LPs: ‘Europe is the place to be’

LPs at the EVCA conference in Vienna say the region is looking increasingly attractive.  

Good news for European GPs on the fundraising trail: LPs are cautiously optimistic about investing in Europe.

During an LP panel at the European Private Equity and Venture Capital Association (EVCA) conference in Vienna, investors said that despite low GDP growth rates, underlying European portfolio companies have been growing in recent years.

US investors in particular perceive Europe as a cheaper place to invest, according to Christophe Nicolas, a managing director at AlpInvest Partners.

“One of our managers recently bought a company in Italy that has a leading market share, is anti-cyclical and [growing] well. They bought it for 7.5x EBITDA. The same business was bought in the US with a similar market position for over 11x. Europe is growing at a slower pace, but prices are cheaper,” he said.

There’s a lot of demand for European companies, which also makes the region more attractive, George Anson, managing director at HarbourVest Partners and outgoing EVCA chairman, said.  “The desire to invest in Europe from overseas corporates both in emerging and developed markets is greater than it has ever been. That’s a great statistic when you talk to investors [about] why they should invest in Europe.”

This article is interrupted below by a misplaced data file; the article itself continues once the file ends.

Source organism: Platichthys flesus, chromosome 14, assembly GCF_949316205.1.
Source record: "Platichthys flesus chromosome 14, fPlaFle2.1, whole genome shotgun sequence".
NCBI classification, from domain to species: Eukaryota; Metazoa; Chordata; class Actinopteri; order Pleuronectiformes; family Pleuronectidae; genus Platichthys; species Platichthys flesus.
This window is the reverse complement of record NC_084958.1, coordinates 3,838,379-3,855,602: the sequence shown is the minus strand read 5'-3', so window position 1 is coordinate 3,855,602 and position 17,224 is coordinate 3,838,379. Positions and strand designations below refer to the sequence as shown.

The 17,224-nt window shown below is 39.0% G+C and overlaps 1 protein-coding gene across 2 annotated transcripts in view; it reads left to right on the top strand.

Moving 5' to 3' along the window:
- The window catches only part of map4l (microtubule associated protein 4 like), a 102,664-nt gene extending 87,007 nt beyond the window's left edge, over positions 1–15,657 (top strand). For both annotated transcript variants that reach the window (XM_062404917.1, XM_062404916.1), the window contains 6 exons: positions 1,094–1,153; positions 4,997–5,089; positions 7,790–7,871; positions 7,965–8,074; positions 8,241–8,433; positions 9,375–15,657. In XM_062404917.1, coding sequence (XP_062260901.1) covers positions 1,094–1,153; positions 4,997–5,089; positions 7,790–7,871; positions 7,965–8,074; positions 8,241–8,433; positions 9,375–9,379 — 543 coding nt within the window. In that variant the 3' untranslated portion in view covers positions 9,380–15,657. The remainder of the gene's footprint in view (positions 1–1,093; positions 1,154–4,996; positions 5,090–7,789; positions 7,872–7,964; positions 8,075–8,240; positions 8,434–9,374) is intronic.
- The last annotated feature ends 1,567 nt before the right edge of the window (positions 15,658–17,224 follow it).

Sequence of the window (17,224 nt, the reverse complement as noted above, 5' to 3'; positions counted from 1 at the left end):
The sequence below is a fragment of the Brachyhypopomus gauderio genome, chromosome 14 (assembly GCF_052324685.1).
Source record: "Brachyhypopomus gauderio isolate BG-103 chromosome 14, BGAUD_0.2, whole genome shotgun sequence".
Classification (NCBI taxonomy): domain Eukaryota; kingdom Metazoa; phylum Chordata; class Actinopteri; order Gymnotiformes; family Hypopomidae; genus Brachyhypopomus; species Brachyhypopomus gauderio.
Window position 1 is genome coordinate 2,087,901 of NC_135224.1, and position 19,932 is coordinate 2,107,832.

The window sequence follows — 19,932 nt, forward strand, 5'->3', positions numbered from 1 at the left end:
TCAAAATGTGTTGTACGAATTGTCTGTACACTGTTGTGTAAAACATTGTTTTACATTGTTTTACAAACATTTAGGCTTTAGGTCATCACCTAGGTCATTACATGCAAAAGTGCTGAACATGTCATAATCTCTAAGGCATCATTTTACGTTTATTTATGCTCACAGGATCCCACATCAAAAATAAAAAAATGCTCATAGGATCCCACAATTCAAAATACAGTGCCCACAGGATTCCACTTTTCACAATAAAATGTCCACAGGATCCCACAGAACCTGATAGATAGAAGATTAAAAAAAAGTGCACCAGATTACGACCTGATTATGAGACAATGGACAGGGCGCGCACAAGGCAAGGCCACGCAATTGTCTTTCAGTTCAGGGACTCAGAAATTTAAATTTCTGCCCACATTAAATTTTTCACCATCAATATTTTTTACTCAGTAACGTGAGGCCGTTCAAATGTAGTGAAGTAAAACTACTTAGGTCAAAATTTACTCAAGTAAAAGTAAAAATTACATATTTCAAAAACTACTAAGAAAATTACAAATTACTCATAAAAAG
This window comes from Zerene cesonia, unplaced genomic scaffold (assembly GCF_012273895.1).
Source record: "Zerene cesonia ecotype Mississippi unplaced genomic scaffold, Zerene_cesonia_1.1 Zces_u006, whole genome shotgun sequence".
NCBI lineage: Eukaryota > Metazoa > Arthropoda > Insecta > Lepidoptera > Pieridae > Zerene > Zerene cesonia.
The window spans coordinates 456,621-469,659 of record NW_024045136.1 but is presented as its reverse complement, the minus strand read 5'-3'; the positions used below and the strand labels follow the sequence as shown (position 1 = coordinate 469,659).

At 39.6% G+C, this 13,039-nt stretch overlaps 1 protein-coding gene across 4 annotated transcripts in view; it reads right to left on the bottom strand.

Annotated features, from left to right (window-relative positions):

The pan-European funds have been the big winners, followed by GPs based in the Nordics, Nicolas said. Yet, while LPs haven’t rushed into Central and Eastern Europe in recent years, competition is low and prices are good, Anne Fossemalle, director of equity funds team at the European Bank for Reconstruction and Development, suggested.

“If you look at private equity penetration in Central and Eastern Europe, it is below Sub-Saharan Africa. The deal flow in the region is still [mainly] proprietary, so there are many attractive transactions,” she said.

Yet while the investors were bullish on Europe, they did express concerns about the changing regulatory environment affecting the industry. “Increasing the burden of reporting for managers, and higher taxation rates that will stifle entrepreneurial creativity probably won’t do much to help private equity and venture capital,” Anson said. “Governments [should] stay out of the way and let private equity, venture capital and entrepreneurs do their job,” he added.  “Each time [regulations come up which] may or may not be implemented, this [leads to] US LPs [pulling back from] investing in Europe.”